Is Christmas, the festival of generosity, an opportune time for financial gifts, like cash, gift cards, or investments?
There are many reasons why an individual may want to make a gift to another individual during their lifetime, whether to help a loved one in financial difficulty, reduce their estate for Inheritance Tax (IHT) purposes or otherwise simply as an act of generosity. A gift can be anything that has value, so as well as money, it can also include personal possessions, property, shares and so on. If you sell something for less than its market value, the difference in value may also count as a gift.
In England and Wales there is no limit to the amount you can give away during your lifetime, however, subject to the amount and timing of your gift, that gift may be counted as part of your estate on your death. If the value of your estate is over £325,000 (the Nil Rate Band), generally the value in excess of that threshold will be charged to IHT, the standard rate of which is currently 40%.
An outright lifetime gift, made with no strings attached, is known as a “Potentially Exempt Transfer” (PET). It is potentially exempt (from IHT), because whether it is counted as part of your estate or not on your death, depends on when the gift was made. If you survive seven years from making the gift, then it will drop out of your estate and be exempt from IHT. However, if you die within seven years of making the gift, it will be counted as part of your estate (although the amount of IHT on the gift can start to reduce after 3 years).
There are a number of IHT exemptions available, which allows you to make lifetime gifts, within certain thresholds, that will be free of IHT and will not be added to the value of your estate on your death, irrespective of how many years have passed:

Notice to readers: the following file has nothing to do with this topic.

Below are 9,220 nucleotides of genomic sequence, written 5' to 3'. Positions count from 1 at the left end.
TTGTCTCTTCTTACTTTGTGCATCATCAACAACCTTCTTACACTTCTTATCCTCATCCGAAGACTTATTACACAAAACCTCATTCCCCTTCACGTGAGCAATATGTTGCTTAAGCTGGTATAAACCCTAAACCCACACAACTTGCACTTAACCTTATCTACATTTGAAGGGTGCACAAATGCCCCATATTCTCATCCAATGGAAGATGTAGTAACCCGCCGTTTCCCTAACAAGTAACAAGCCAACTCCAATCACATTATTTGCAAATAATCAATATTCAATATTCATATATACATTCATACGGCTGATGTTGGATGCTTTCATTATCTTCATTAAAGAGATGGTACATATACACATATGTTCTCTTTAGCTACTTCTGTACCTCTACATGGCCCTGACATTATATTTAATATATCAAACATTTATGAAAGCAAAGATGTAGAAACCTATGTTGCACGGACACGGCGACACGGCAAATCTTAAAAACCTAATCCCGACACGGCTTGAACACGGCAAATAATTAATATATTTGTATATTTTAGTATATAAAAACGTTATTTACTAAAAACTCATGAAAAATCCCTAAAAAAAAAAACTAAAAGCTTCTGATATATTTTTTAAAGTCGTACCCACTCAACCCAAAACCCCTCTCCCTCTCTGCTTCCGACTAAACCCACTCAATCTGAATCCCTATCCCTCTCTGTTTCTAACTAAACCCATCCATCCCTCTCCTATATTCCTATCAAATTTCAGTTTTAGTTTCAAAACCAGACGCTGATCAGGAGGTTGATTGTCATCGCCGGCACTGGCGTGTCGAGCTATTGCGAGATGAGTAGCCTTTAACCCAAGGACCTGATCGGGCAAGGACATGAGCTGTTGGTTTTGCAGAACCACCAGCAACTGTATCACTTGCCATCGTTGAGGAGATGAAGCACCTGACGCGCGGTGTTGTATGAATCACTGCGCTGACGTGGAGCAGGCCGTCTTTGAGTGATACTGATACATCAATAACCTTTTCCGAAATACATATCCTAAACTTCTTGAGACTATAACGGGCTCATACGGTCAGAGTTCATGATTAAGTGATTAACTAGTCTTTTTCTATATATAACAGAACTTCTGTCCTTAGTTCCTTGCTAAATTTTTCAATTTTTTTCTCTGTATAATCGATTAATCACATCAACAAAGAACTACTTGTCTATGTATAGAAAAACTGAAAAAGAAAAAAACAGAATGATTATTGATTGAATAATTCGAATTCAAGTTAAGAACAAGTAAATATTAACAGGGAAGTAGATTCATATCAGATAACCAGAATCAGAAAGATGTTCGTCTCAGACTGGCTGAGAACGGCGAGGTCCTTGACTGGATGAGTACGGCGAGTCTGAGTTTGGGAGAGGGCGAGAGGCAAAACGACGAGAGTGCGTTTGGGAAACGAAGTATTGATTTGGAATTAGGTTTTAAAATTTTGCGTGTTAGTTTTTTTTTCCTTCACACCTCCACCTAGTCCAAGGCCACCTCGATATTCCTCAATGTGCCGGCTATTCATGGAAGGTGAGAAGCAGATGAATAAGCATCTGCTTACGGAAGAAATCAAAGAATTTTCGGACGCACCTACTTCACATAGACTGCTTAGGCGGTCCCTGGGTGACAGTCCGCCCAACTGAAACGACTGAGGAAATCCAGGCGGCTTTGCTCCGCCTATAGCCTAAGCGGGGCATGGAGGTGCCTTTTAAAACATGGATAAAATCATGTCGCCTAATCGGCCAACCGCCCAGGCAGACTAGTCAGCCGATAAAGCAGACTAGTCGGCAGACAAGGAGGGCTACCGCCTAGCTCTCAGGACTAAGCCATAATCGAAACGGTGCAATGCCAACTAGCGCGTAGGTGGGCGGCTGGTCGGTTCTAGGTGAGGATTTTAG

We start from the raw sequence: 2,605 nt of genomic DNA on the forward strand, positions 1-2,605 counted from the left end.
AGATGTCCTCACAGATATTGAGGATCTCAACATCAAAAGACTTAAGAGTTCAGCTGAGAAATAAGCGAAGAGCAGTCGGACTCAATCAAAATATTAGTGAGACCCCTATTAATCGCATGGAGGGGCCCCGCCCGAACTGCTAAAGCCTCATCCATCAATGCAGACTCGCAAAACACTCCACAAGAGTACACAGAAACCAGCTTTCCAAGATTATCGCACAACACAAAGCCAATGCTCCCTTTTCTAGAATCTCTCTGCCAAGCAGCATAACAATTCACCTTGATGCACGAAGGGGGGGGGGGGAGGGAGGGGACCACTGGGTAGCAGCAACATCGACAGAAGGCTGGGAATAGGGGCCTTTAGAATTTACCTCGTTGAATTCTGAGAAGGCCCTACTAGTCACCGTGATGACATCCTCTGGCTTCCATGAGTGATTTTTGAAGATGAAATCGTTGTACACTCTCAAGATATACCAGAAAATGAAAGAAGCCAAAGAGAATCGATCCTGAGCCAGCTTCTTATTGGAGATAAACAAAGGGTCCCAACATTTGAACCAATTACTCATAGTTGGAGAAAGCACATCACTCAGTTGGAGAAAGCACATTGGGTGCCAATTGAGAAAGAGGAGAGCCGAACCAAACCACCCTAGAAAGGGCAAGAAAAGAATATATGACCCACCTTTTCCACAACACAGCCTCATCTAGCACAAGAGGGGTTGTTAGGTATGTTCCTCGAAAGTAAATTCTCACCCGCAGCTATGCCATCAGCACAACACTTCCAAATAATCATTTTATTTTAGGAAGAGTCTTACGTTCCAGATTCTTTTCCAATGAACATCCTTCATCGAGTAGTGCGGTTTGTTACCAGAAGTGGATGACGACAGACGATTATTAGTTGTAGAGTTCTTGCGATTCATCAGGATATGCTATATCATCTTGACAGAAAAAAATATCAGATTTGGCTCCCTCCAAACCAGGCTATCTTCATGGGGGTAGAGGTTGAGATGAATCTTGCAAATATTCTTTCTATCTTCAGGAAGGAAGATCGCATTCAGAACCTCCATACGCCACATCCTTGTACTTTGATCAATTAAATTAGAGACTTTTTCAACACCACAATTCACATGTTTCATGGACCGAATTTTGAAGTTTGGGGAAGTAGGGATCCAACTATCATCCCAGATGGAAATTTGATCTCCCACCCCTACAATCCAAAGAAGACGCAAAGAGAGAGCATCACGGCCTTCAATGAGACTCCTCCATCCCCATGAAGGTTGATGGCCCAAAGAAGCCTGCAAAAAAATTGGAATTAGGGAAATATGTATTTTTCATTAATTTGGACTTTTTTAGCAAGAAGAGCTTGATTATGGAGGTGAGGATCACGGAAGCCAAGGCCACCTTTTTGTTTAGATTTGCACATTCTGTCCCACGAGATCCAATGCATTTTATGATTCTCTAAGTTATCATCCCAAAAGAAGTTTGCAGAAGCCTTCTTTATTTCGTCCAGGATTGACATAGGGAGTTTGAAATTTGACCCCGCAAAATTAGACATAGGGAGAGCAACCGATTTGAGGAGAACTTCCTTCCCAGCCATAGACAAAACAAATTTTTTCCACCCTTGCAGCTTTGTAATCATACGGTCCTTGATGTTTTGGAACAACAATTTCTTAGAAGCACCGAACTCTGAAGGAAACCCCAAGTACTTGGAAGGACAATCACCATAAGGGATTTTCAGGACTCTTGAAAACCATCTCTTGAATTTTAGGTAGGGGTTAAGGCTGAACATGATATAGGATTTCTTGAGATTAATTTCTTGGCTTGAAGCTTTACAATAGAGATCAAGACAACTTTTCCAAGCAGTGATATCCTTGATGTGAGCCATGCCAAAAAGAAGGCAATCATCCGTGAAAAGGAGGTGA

- Annual exemption: allows you to gift (to either one person or split between several people) up to a total of £3,000 each tax year, free of IHT. If you do not use your £3,000 annual exemption, you can carry this forward one tax year.
- Small gift allowance: allows you to gift up to £250 per person (to an unlimited number of people) each tax year. You cannot use this allowance when making a gift to an individual that you have already used another exemption on.
- Normal expenditure out of income: this is a very useful exemption which allows you to make regular gifts to another individual, free of IHT, as long as the gifting leaves you with sufficient income to maintain your normal standard of living. This exemption is currently uncapped in the amount you can gift.
- Gifts made in consideration of marriage or civil partnership: you can gift up to the following amounts, to someone who is getting married or entering into a civil partnership, and the amounts depend on your relationship with the recipient. You can gift up to:
- £5,000 to a child.
- £2,500 to a grandchild or great-grandchild.
- £1,000 to any other person.
- The gift can be combined with another exemption (but not the small gift exemption), such as the annual exemption to allow you to gift a larger amount.
- Gifts between spouses or civil partners (living in the UK) and gifts to charities and political parties, are also exempt from IHT.
Lifetime gifting can be very rewarding, allowing you to see the impact of your gift whilst you are still alive. However, it is important to review the IHT implications before embarking on any gifting, both to consider if you can make use of the many available exemptions and allowances, as well as to avoid any potential IHT pitfalls (such as when making a gift of something that you still benefit from).
The article is by Emi Page, Senior Associate at Winckworth Sherwood.
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